Whitney or Won't We?

Hiking to the Highest Point in the Lower 48
  |  Gorp.com

The Mt. Whitney Trail is easily the most beaten path in the Sierras, and perhaps the most popular trail in the United States. If you are jonesing for a solitary backcountry experience, look elsewhere. The convenience and novelty of this hike along with the explosion of outdoor sports in the '90s have all combined to transform what was once a remarkable wilderness journey into a lug-soled circus. The path to the highest point in the Lower 48 attracts Lycra-clad tourists from around the globe, who jump at the opportunity to drive a well-paved road all the way up to the trailhead at 8,361 feet, then bag the 14,494 feet, which sits in Sequoia Kings Canyon National Park. As many as 300 people a day begin the tramp up this famous 11-mile trail. The nutcases among them are actually intent on completing the round trip in a 24-hour period. Some make it, most don't.

There are many other pristine trails in the vicinity of Mt. Whitney where you won't have to jockey for position while you eat lunch beside a gurgling brook, nor wait in line for a seat in a solar latrine. But if you must check off the Whitney summit from your life list, there are hoops to jump through and serious precautions to take.

When three local fisherman — Charley Begole, Johnny Lucas and Al Johnson — became the first to top Whitney in August, 1873, they couldn't have had any idea that 125 years later folks would be forced to book a spot on the trail half a year in advance. Between May 22 and October 15, the U.S. Forest Service requires both day and overnight hikers to obtain a wilderness permit for the Mt. Whitney Trail, which can be reserved up to six months before the day of departure. Do not waste a minute, as quotas for Fridays, Saturdays, and holidays in June, July, August, and September fill up very quickly. Call the Inyo National Forest Wilderness Reservation Service at (888) 374-3773 or (760) 938-1136, or fax them at (760) 938-1137. The phones lines are open from 8 a.m. to 4:30 p.m. PST Monday through Friday but are closed between October 30 and November 22. Between October 16 and May 23, only overnight hikers need a permit, which can be self-issued at the Forest Service station in Lone Pine, 640 S. Main Street, 93545. Be sure to acquire overnight permits.

If You're Headed for Mt. Whitney

The town of Lone Pine, California, is the gateway to Mt. Whitney and Cottonwood Lakes. Lone Pine is located on US 395 on the eastern side of the Sierra Nevadas, about 207 miles north of Los Angeles and 260 miles south of Reno, Nevada.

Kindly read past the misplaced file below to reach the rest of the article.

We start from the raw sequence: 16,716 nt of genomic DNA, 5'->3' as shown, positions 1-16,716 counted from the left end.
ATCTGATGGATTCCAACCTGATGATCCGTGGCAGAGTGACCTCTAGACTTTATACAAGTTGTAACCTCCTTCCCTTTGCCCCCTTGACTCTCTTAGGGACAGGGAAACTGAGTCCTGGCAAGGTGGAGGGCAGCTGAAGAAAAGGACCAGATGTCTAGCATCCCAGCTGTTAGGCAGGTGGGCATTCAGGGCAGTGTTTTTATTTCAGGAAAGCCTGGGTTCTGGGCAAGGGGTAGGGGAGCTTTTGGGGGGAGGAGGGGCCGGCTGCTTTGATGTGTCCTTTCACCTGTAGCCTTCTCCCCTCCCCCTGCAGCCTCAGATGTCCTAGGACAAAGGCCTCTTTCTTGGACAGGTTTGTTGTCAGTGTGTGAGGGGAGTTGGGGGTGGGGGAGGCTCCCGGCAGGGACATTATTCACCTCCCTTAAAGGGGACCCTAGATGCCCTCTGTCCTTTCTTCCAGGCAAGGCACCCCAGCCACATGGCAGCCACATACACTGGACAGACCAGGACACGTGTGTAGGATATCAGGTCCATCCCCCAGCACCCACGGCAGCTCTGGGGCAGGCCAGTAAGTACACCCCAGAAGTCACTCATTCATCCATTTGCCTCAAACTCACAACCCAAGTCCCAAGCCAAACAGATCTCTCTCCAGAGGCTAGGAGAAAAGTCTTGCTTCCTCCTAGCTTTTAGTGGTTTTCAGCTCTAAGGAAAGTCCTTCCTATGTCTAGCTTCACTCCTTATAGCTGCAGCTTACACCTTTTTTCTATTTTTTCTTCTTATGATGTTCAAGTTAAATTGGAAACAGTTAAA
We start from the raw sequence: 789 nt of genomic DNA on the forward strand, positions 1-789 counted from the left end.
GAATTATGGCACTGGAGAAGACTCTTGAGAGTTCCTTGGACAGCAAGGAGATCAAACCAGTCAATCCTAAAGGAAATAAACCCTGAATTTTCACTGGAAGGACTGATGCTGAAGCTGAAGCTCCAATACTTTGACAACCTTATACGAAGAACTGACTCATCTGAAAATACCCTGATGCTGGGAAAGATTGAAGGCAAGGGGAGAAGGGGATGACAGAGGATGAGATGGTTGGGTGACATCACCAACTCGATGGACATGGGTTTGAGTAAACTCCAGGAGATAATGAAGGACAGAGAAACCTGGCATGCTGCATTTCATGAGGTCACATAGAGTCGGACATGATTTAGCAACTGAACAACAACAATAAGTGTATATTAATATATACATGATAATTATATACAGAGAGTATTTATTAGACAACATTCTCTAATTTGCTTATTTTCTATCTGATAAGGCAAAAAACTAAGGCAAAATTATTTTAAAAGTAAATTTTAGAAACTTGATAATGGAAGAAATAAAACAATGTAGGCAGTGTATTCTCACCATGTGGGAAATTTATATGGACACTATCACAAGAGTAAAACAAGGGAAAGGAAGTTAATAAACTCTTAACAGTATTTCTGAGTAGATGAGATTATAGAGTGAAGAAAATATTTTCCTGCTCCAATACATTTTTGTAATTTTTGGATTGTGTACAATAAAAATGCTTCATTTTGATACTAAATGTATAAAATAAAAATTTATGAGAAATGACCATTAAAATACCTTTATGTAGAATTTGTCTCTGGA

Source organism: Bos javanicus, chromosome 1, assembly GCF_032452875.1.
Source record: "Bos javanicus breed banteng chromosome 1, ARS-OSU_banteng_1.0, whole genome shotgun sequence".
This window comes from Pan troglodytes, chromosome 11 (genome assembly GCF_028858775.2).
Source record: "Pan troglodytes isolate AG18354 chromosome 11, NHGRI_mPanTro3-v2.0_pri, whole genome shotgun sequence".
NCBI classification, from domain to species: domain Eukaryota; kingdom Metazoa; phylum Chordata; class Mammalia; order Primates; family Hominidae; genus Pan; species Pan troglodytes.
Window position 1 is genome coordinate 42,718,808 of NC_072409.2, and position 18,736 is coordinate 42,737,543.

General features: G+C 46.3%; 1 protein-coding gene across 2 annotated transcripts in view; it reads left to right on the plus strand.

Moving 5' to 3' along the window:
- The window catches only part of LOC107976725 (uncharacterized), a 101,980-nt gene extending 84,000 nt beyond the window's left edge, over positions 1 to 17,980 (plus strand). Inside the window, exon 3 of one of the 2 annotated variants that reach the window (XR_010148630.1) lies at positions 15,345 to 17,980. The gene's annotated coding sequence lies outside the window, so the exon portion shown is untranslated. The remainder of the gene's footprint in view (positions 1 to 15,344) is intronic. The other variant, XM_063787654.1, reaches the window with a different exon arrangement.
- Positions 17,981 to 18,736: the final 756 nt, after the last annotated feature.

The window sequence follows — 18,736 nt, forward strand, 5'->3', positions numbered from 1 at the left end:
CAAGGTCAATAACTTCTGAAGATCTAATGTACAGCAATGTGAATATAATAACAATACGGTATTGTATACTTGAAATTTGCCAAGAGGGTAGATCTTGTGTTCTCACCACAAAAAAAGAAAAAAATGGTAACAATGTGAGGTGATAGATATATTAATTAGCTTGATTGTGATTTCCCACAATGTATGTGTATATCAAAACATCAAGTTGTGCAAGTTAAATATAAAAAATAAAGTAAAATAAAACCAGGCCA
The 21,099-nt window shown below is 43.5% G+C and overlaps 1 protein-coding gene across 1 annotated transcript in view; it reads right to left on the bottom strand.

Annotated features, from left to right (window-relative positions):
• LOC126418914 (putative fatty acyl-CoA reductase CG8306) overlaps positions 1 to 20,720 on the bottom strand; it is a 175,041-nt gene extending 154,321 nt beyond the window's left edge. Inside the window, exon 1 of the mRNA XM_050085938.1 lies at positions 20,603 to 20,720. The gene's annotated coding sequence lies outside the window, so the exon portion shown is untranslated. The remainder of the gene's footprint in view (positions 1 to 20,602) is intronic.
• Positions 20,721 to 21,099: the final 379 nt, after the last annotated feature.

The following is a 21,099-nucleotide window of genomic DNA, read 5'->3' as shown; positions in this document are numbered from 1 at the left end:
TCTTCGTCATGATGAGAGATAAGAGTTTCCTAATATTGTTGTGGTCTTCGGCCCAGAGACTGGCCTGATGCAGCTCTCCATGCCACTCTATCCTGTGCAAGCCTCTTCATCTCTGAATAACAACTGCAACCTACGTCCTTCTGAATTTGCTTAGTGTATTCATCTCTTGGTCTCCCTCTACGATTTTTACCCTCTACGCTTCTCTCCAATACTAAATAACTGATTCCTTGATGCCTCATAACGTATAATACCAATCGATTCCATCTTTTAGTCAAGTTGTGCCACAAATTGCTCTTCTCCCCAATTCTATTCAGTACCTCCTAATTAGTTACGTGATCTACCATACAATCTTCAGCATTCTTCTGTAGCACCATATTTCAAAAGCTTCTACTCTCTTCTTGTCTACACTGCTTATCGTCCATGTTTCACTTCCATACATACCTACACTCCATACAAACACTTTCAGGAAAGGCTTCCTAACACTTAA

Mt. Whitney Trail
The Mt. Whitney Trail begins in the Inyo National Forest about 13 miles west of Lone Pine via Whitney Portal Road. There is ample parking and a small store nearby. From the trailhead at 8,361 feet, the Mt. Whitney Trail winds up 11 miles to the peak at 14,494 feet, the highest point in the continental U.S.Hikers should be prepared for high-altitude conditions and the possibility of severe weather. Practice Leave No Trace camping and avoid lighting any campfires.

Cottonwood Lakes Trail
The Cottonwood Lakes Trail to New Army Pass is reached by driving three miles west of Lone Pine on Whitney Portal Road, turning left on Horseshoe Meadow Road, and heading 20 miles to the parking lot. Leave one car at Whitney Portal and drive a second car to the Cottonwood Lakes trailhead to begin the hike. From the trailhead at 10,090 feet, the hike covers a total of 42 miles.

For the Mt. Whitney Trail, all hikers must have a U.S. Forest Service permit between May 22 and October 15, which can be reserved up to six months in advance from the administrators of the Inyo National Forest. The quota period for the Cottonwood Lakes Trail is the last Friday in June through September 15.

The Mt. Whitney Trail is shown on the Mount Whitney and Mount Langley USGS topos. Better yet, refer to the Map of the Mount Whitney High Country from Tom Harrison Cartography.

The Cottonwood Pass route is shown on the Cirque Peak, Johnson Peak, Mount Whitney, and Mount Langley USGS topoi.

Published: 29 Apr 2002 | Last Updated: 3 Nov 2011
Details mentioned in this article were accurate at the time of publication


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